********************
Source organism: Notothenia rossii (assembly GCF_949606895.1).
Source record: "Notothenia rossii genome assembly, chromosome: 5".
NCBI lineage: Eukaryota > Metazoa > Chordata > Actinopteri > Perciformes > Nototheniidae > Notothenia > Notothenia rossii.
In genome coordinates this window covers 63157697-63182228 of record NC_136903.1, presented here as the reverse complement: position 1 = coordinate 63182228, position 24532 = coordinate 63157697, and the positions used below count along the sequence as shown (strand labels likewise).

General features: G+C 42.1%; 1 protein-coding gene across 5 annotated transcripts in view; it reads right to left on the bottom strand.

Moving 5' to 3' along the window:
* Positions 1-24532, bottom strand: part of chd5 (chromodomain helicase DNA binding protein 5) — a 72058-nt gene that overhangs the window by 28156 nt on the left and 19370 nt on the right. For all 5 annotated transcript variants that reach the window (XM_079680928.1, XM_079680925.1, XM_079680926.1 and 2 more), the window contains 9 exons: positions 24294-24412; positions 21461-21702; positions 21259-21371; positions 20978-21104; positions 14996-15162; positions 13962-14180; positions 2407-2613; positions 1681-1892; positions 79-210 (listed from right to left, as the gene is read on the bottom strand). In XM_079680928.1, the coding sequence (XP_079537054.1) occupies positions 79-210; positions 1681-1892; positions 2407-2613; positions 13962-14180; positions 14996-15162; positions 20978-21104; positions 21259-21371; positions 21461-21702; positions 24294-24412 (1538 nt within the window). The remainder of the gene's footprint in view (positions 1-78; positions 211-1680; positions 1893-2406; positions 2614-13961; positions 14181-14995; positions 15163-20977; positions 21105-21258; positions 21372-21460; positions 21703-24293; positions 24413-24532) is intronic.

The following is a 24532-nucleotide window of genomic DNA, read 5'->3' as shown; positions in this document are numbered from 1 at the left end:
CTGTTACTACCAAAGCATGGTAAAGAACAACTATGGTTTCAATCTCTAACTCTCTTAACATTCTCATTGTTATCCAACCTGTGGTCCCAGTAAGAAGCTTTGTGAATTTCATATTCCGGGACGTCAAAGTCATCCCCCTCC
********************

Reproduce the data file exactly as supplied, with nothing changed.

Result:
Source organism: Notothenia rossii (assembly GCF_949606895.1).
Source record: "Notothenia rossii genome assembly, chromosome: 5".
NCBI lineage: Eukaryota > Metazoa > Chordata > Actinopteri > Perciformes > Nototheniidae > Notothenia > Notothenia rossii.
In genome coordinates this window covers 63157697-63182228 of record NC_136903.1, presented here as the reverse complement: position 1 = coordinate 63182228, position 24532 = coordinate 63157697, and the positions used below count along the sequence as shown (strand labels likewise).

General features: G+C 42.1%; 1 protein-coding gene across 5 annotated transcripts in view; it reads right to left on the bottom strand.

Moving 5' to 3' along the window:
* Positions 1-24532, bottom strand: part of chd5 (chromodomain helicase DNA binding protein 5) — a 72058-nt gene that overhangs the window by 28156 nt on the left and 19370 nt on the right. For all 5 annotated transcript variants that reach the window (XM_079680928.1, XM_079680925.1, XM_079680926.1 and 2 more), the window contains 9 exons: positions 24294-24412; positions 21461-21702; positions 21259-21371; positions 20978-21104; positions 14996-15162; positions 13962-14180; positions 2407-2613; positions 1681-1892; positions 79-210 (listed from right to left, as the gene is read on the bottom strand). In XM_079680928.1, the coding sequence (XP_079537054.1) occupies positions 79-210; positions 1681-1892; positions 2407-2613; positions 13962-14180; positions 14996-15162; positions 20978-21104; positions 21259-21371; positions 21461-21702; positions 24294-24412 (1538 nt within the window). The remainder of the gene's footprint in view (positions 1-78; positions 211-1680; positions 1893-2406; positions 2614-13961; positions 14181-14995; positions 15163-20977; positions 21105-21258; positions 21372-21460; positions 21703-24293; positions 24413-24532) is intronic.

The following is a 24532-nucleotide window of genomic DNA, read 5'->3' as shown; positions in this document are numbered from 1 at the left end:
CTGTTACTACCAAAGCATGGTAAAGAACAACTATGGTTTCAATCTCTAACTCTCTTAACATTCTCATTGTTATCCAACCTGTGGTCCCAGTAAGAAGCTTTGTGAATTTCATATTCCGGGACGTCAAAGTCATCCCCCTCC